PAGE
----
The adjectives thinnish and baldish bring to mind dozens of other adjectives made with the same suffix: oldish, youngish, mannish, girlish, fattish, longish, yellowish, etc. But dispeptic-lookingish is the author's creation aimed at a humorous effect, and, at the same time, proving beyond doubt that the suffix -ish is a live and active one.
The same is well illustrated by the following popular statement: "/ don't like Sunday evenings: I feel so Mondayish". (Mondayish is certainly a nonce-word.)
One should not confuse the productivity of affixes with their frequency of occurrence. There are quite a number of high-frequency affixes which, nevertheless, are no longer used in word-derivation (e. g. the adjective-forming native suffixes -ful, -ly; the adjective-forming suffixes of Latin origin -ant, -ent, -al which are quite frequent).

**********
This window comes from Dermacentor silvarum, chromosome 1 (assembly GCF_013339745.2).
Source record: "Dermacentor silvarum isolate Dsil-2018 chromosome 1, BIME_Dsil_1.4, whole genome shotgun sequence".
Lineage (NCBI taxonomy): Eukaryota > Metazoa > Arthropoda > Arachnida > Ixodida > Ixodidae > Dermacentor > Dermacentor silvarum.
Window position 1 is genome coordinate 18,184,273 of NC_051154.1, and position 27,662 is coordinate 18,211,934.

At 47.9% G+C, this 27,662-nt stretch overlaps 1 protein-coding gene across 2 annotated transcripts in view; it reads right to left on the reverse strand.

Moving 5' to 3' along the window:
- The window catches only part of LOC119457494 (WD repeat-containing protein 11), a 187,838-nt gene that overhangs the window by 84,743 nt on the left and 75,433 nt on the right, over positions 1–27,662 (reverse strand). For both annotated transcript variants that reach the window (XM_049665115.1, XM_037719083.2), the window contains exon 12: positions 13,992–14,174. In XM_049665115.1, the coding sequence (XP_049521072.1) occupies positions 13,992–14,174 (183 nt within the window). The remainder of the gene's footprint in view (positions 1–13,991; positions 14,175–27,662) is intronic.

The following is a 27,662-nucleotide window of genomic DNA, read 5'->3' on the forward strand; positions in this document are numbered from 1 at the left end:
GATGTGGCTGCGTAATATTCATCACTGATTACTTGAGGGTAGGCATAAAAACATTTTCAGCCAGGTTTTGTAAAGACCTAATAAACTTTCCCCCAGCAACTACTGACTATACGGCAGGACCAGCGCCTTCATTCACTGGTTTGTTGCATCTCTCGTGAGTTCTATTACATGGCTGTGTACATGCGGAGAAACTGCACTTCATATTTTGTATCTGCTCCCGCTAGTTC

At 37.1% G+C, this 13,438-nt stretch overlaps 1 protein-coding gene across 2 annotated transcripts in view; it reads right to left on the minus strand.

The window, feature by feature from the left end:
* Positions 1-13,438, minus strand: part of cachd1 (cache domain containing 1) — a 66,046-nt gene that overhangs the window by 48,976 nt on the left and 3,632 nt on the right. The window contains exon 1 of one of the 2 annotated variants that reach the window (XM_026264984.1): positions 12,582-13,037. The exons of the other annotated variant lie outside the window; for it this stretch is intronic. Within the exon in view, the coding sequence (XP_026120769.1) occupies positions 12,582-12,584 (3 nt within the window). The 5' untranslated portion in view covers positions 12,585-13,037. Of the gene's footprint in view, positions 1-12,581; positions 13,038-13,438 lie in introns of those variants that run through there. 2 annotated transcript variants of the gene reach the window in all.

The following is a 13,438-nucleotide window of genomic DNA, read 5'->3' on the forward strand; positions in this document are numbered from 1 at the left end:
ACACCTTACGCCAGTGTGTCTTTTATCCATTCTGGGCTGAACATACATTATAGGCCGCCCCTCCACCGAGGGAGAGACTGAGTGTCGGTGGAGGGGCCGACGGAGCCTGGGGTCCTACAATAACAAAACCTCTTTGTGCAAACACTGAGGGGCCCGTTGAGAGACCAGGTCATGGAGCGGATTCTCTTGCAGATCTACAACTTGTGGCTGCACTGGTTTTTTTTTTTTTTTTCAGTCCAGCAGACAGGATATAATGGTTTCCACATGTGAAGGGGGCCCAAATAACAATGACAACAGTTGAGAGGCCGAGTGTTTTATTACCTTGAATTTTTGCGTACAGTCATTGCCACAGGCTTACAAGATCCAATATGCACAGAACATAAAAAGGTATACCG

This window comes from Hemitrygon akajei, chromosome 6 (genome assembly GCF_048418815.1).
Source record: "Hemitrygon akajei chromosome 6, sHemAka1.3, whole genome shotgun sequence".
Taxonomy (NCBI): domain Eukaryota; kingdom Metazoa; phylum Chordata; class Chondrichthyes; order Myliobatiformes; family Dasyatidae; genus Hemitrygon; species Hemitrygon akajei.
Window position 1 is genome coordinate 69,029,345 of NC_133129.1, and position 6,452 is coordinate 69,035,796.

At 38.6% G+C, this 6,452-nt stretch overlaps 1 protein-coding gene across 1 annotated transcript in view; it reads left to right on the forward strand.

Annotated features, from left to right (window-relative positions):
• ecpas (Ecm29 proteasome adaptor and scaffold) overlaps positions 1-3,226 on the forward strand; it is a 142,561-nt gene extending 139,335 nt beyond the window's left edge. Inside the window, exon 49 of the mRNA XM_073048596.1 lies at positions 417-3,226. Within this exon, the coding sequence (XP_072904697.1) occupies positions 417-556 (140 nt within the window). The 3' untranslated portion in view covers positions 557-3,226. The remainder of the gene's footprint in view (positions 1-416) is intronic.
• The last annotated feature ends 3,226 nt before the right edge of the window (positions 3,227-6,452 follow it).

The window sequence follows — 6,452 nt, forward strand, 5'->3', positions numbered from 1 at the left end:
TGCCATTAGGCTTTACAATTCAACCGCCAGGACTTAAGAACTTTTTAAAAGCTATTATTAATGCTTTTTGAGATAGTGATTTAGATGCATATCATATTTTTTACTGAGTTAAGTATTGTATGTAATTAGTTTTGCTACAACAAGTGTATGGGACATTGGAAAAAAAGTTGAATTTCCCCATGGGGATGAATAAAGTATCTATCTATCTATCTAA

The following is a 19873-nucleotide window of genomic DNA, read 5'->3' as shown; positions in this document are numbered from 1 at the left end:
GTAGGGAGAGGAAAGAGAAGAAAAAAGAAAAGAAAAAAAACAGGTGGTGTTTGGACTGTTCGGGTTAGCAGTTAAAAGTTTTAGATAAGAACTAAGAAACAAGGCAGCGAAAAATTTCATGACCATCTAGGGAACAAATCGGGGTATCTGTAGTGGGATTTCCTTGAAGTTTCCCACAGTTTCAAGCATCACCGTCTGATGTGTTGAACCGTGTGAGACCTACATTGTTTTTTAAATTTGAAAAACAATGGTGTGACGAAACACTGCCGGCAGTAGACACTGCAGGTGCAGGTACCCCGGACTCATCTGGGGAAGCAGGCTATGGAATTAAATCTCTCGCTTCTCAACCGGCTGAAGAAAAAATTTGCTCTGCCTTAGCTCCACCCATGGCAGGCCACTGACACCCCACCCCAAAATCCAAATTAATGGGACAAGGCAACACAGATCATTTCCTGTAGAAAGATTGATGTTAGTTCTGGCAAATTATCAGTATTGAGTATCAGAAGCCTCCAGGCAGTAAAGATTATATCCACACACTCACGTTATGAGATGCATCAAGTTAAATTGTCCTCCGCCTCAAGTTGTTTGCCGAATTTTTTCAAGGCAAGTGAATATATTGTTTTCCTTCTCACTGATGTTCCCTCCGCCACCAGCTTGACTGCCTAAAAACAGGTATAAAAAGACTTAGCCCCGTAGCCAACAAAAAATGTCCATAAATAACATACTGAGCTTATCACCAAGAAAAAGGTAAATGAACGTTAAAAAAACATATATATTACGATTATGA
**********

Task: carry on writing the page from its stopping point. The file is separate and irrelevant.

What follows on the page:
Some Productive Affixes
-er, -ing, -ness, -ism1 (materialism), -ist1 (impressionist), -ance
-y, -ish, -ed (learned), -able, -less
-ize/-ise (realise), -ate
un- (unhappy), re- (reconstruct), dis- (disappoint)
Note. Examples are given only for the affixes which are not listed in the tables at p. 82 and p. 83.